"It’s good to be 'queen' — to be a liberal paid millions by a publicly traded company to spread the progressive gospel. Rachel Maddow, striding about Rockefeller Plaza in her colored sneakers, may be the luckiest woman in television. For now," Eliana Johnson writes in a fascinating article at National Review Online, which also explores the backstage machinations at the perpetually low-rated network and its myriad recent on-air train wrecks, on-air apologies, and off-air talent departures.
The cautionary last sentence in the above quote may be based on this quote:
Sources say it is Maddow rather than [MSNBC president] Phil Griffin who provides MSNBC’s editorial direction, and that she also holds considerable sway over personnel decisions. “I know I’m never going to get freakin’ talking points from Phil,” Maddow told The New Yorker last year. “Can you imagine? Like, what would they be?”
Which sounds eerily reminiscent of the fascinating "tell" from the man who introduced Maddow (along with conservative Tucker Carlson, since banished to MSNBC's Siberian branch) to the world of NBC, after her failed Air America program crashed and burned. (It was a very small fire, to borrow from an old Woody Allen joke):
“Phil thinks he’s my boss,” Keith Olbermann told the New Yorker in an aside in 2008. Phil's still there; Olbermann of course, isn't.
Also, I wonder if "Maddow, striding about Rockefeller Plaza in her colored sneakers," is as difficult for the rank and file employees of NBC to work with as the "peremptory voice and clickety stiletto heels" of another on-air "Progressive" diva, since departed from Rockefeller Plaza, Katie Couric:
Andrew Lack, former president of NBC, described Katie, during the good times, as a "fist in the velvet glove," while for years her staff has called her "Katie Dearest." Bryant Gumbel, who was considered the heavy when they were Today Show co-anchors once complained, "I've had one assistant for 18 years. Somebody who shall remain nameless went through five in five years. I had one makeup and hair person the whole time I was at NBC. Somebody who shall remain nameless went through three or four." Katie has also pushed out several of Today's executive producers, sending one packing just last week. The show has had four top producers since 2001. Here-Today-gone-tomorrow has now become a career path at NBC.
When I was a magazine editor, in my personal dealings with Katie I found her both demanding and petulant. But the stress of crashing ratings has obviously made her inner Cruella de Vil — always there under the surface — emerge full-time. Alessandra Stanley writes, "Lately her image has grown downright scary: America's girl next door has morphed into the mercurial diva down the hall. At the first sound of her peremptory voice and clickety stiletto heels, people dart behind doors and douse the lights."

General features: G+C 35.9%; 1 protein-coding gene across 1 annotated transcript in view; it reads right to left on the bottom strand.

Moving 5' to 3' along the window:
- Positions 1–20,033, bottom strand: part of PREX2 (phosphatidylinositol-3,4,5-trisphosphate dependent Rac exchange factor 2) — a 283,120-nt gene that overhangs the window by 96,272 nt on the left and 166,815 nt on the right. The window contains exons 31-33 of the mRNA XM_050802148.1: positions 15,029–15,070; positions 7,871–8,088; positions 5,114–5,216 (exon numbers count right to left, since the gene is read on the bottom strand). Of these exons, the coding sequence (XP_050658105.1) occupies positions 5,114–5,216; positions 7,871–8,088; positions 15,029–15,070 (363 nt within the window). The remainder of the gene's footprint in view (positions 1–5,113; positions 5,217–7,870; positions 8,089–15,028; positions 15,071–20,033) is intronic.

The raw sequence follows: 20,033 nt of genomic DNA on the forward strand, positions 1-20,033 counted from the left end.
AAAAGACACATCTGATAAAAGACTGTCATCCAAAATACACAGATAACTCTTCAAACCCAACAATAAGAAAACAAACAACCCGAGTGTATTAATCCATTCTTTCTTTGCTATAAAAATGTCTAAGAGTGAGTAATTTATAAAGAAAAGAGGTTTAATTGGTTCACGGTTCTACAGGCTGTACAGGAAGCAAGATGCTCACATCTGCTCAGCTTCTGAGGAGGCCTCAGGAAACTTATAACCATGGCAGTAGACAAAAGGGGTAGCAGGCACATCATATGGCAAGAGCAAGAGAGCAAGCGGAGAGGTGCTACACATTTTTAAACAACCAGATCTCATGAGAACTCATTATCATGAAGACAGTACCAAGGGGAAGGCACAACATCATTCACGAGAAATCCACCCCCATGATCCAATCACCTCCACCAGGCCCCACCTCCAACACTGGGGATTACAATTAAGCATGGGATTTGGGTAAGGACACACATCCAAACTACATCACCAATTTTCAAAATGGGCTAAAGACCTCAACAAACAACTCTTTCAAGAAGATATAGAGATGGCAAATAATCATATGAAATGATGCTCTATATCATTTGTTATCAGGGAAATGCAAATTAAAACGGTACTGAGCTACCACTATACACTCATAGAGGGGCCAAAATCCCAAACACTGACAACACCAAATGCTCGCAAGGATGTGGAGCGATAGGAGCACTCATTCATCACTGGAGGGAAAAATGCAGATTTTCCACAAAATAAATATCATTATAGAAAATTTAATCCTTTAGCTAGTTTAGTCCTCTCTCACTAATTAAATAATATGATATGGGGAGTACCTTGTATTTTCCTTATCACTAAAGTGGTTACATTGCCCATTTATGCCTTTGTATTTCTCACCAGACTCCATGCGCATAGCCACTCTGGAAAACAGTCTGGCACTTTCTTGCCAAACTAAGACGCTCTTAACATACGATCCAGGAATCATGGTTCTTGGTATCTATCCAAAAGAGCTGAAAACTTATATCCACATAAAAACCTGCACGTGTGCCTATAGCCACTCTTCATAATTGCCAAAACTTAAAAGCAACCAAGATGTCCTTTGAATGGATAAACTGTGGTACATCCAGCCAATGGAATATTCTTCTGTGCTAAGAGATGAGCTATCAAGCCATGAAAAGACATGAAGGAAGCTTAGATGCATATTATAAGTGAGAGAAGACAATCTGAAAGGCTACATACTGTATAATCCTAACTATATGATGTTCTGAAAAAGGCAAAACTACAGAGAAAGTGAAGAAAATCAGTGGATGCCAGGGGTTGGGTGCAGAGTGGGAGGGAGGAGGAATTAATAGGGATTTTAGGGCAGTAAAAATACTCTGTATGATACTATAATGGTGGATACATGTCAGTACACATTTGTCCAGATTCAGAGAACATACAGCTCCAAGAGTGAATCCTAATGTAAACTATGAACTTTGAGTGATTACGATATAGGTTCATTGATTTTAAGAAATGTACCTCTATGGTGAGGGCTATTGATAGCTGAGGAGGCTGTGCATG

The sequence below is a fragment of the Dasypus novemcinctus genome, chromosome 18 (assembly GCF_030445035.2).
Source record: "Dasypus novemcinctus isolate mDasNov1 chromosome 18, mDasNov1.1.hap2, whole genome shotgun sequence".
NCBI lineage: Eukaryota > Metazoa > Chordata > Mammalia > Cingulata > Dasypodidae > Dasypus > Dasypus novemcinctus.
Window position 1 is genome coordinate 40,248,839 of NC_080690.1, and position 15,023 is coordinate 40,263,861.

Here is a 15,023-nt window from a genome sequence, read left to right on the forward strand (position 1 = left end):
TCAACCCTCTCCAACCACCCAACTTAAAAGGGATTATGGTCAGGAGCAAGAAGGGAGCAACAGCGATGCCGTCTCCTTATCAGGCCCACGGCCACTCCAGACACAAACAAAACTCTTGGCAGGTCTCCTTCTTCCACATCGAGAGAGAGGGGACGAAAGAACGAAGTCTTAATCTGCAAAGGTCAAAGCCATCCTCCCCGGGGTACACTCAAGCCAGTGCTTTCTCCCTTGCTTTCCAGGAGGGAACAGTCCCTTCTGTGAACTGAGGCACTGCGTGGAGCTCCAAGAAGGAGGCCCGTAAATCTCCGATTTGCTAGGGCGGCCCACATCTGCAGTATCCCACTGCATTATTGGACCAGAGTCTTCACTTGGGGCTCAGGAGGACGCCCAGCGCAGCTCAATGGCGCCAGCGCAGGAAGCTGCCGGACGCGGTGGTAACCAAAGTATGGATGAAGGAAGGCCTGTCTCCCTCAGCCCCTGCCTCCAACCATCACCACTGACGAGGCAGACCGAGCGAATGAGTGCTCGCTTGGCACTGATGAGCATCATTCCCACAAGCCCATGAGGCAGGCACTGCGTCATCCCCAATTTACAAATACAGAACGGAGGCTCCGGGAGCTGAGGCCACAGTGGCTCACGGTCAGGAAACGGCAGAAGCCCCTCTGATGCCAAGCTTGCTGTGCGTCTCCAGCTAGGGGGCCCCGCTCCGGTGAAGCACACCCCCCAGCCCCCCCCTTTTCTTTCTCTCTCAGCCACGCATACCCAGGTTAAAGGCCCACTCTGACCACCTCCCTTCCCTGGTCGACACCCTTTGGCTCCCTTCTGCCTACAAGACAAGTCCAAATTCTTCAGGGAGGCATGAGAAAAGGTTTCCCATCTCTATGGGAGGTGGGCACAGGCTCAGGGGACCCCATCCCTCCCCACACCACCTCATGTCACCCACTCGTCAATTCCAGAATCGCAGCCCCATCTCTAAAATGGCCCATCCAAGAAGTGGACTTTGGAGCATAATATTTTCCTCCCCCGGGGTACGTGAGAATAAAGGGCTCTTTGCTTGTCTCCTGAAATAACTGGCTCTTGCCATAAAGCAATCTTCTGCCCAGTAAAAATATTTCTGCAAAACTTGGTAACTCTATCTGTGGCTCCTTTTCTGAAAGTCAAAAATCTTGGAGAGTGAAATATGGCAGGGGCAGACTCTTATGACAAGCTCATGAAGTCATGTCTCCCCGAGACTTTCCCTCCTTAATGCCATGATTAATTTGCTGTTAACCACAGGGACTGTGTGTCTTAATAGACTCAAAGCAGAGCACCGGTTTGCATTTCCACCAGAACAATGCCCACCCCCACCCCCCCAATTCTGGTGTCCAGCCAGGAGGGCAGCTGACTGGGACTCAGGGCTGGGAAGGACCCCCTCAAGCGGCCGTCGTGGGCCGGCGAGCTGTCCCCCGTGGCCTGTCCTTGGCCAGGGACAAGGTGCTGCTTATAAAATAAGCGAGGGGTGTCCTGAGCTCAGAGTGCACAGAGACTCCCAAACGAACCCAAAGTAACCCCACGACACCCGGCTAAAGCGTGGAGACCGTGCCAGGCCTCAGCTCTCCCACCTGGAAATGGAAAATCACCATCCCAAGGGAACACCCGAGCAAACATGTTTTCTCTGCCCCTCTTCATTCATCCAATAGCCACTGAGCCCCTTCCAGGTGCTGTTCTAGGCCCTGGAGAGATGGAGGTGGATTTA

Exit quote, via Ed Morrissey, who has his own thoughts on Johnson's profile of Maddow:
Ever notice that people at MSNBC are forever giving interviews suggesting their boss, Phil Griffin, is an idiot?
— John Podhoretz (@jpodhoretz) January 6, 2014
As Ed notes, "I’ve met Griffin and I think Eliana is on target in her piece — as long as he makes money and builds a devoted following, I think Griffin couldn’t care less about what people say about him."
On the other hand, one way or another, it sounds like the clock is ticking for whoever is working for him -- however his employees view their professional relationship.
Related: "MSNBC's Harris-Perry Follows Media Tradition of Targeting Civilians," John Nolte writes at Big Journalism:
There was nothing unique about what MSNBC's Melissa Harris-Perry and her panel did last Sunday when they held Mitt Romney's infant grandson up for ridicule and mockery. Over the past five years or so, targeting innocent civilians as a way to further the left-wing agenda is something the media have engaged in numerous times.
This is what the wicked media does; this is who these terrible people are.
Here are just a few examples….
Read the whole thing.